Working with Dr. Roxana Moayedi, associate professor of sociology, students at Trinity created an online resource for women in the Washington, D.C., region who want to start their own small businesses to attain economic security for themselves and their families. The directory is useful to those seeking information on organizations that offer micro loans, training and technical assistance, business plan development, and other resources critical to starting a successful small business.
The project was funded by the Washington Area Women’s Foundation through its Stepping Stones program. Moayedi worked with students in three of her courses over two semesters to develop, conduct and analyze two community-based research projects to benefit D.C.-area women.
“Trinity takes seriously its role as a member of our community,” said Moayedi, “and one of the ways we work to fulfill our social justice mission is by partnering with other community-based organizations to identify and address our area’s needs.”
“Our community work takes a number of different forms both on and off campus,” she noted. “Not only do we encourage our students to volunteer, we require students to engage in course-based service projects that benefit our community while reinforcing and extending what they learn in class. And, unusual for an undergraduate institution, we also provide opportunities for undergraduates to perform hands-on research – something which is usually limited to graduate students at larger universities. These opportunities not only introduce them to sophisticated and rigorous concepts and methods, but allows them to use their own community as a laboratory and a lens, adding depth, dimension, and a grounding in reality to their college educations. At Trinity, our students learn ‘in the ivory tower’ as well as ‘in the neighborhood.'”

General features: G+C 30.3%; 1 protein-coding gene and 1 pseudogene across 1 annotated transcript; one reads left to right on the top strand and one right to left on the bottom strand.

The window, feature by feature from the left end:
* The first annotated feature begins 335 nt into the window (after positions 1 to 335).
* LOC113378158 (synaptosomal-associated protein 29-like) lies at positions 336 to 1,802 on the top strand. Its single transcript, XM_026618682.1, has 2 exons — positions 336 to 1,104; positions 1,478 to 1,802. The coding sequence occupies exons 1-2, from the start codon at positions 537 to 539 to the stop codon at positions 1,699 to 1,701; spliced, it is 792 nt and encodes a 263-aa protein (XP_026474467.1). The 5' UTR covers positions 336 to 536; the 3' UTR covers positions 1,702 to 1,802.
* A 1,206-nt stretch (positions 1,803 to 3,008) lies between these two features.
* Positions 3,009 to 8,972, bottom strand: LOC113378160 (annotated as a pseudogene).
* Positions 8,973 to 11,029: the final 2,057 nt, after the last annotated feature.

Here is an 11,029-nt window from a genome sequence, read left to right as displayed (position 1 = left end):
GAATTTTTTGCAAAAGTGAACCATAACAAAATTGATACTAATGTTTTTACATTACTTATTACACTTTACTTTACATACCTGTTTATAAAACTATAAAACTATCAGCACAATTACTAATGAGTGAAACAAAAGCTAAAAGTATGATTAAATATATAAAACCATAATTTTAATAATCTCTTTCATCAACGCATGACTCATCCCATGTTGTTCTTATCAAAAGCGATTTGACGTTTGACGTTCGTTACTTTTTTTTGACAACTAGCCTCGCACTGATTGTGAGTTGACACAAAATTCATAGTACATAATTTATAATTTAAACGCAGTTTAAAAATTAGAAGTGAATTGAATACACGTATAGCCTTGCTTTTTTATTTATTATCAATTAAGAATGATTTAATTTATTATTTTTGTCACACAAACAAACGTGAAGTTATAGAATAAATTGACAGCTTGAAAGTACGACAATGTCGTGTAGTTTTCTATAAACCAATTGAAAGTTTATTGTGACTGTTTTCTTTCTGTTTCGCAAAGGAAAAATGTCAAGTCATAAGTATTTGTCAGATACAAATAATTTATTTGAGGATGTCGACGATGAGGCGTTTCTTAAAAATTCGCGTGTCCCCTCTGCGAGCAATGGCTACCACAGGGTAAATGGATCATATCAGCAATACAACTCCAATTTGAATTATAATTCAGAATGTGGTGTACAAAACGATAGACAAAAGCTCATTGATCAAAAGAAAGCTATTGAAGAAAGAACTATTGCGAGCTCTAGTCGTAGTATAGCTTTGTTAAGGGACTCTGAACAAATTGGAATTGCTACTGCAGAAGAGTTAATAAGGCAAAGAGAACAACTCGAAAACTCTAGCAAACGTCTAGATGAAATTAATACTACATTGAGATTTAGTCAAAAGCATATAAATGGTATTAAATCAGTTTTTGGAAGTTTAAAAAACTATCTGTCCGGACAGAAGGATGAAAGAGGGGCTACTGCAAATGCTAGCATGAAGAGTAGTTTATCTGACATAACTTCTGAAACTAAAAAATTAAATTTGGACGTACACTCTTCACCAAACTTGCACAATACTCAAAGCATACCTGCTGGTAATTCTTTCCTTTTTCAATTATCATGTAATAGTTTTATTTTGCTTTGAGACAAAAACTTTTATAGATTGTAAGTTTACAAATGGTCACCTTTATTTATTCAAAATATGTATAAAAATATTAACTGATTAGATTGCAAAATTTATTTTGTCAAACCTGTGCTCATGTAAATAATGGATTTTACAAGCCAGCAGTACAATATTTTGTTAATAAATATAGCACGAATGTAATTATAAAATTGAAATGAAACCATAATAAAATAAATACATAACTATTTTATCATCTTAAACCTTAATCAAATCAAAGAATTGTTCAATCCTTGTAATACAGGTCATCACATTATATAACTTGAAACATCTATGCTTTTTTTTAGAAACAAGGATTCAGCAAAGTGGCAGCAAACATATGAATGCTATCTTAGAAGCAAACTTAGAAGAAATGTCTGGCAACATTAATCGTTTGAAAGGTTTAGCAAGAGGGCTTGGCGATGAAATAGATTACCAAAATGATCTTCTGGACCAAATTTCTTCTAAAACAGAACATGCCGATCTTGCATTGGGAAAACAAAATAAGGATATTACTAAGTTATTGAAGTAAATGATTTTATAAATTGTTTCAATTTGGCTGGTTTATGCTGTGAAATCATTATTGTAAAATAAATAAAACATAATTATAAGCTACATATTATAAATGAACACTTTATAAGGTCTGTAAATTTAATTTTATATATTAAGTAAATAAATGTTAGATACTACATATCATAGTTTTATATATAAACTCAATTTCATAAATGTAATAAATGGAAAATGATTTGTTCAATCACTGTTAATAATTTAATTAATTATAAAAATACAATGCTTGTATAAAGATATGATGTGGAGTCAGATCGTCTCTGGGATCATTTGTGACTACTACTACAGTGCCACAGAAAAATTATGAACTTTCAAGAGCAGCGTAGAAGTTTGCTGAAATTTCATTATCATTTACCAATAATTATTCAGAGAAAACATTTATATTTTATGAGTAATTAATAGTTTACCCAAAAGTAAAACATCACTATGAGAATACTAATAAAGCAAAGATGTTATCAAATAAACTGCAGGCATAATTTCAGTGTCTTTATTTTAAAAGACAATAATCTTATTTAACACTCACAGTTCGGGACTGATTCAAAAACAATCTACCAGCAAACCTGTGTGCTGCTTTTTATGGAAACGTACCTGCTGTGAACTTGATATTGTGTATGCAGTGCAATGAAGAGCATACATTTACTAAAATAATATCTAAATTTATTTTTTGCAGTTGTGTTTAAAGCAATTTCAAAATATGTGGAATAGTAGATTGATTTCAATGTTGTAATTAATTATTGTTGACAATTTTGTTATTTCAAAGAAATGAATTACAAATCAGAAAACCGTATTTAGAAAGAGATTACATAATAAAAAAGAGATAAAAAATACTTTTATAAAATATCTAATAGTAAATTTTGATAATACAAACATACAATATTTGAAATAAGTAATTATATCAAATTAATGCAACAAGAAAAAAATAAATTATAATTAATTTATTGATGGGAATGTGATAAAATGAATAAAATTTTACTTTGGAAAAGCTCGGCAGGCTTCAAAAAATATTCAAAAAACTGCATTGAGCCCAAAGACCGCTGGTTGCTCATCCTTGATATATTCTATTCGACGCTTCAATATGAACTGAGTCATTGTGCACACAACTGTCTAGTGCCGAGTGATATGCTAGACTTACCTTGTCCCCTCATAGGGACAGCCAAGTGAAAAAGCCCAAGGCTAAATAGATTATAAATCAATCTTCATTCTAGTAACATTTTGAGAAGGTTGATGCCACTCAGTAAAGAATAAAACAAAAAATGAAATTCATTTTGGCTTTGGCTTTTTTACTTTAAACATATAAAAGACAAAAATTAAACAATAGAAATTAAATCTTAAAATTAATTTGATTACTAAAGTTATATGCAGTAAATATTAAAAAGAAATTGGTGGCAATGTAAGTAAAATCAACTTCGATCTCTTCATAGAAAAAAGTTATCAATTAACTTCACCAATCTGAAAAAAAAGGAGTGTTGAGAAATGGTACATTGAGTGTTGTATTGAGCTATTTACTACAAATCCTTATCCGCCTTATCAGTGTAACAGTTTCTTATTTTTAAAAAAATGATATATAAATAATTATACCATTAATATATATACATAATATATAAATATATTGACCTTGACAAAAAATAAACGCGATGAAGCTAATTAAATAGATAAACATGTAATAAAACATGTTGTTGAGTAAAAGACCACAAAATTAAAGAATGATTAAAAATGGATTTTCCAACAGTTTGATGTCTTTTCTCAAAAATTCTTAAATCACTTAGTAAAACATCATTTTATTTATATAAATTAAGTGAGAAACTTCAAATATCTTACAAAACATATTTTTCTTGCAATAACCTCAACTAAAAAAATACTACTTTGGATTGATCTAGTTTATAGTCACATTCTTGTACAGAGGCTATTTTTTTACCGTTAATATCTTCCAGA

The two community-based research projects conducted by the students had different, yet complimentary, focuses. In one course, Moayedi worked with her students to conduct three focus groups, bringing together low-income single mothers in the D.C. area to gauge their potential interest in starting their own small businesses.
The key finding of these focus groups was that these women believed that they would never be able to get ahead as someone else’s employee. They saw small business ownership as the only way they would ever be able to get ahead financially while balancing the competing (and often conflicting) needs of work and family. Trinity students compiled their research findings and analysis into a comprehensive report.
The research explored both the opportunities and advantages women envisioned when considering self-employment, as well as the obstacles they perceived to be keeping them from making the leap from wage employment to micro entrepreneurship. One of the biggest obstacles the research participants identified was a lack of information about resources to help them plan and then actually launch their businesses.
According to Moayedi, “This finding neatly segued into our second, parallel research project: an online directory of D.C.-area micro enterprise assistance organizations, a project that we researched and compiled over two semesters. My students and I developed a research instrument to find out specific information about each organization we studied. We compiled a list of local organizations to survey, and students tenaciously contacted these organizations, surveying them and then analyzing survey results to judge whether they met our criteria for inclusion. The Association for Enterprise Opportunity’s member directory served as the foundation for this asset-mapping project.”
The students identified 25 organizations in the Washington metropolitan area that provided micro loans, business training and technical assistance, and/or other relevant information and assistance that women in the community can use to make their entrepreneurial dreams a reality.
The online directory of D.C.-area micro enterprise assistance organizations can be accessed on the Washington Area Women’s Foundation web site. This directory can be searched or browsed.
For more information, contact Dr. Roxana Moayedi at firstname.lastname@example.org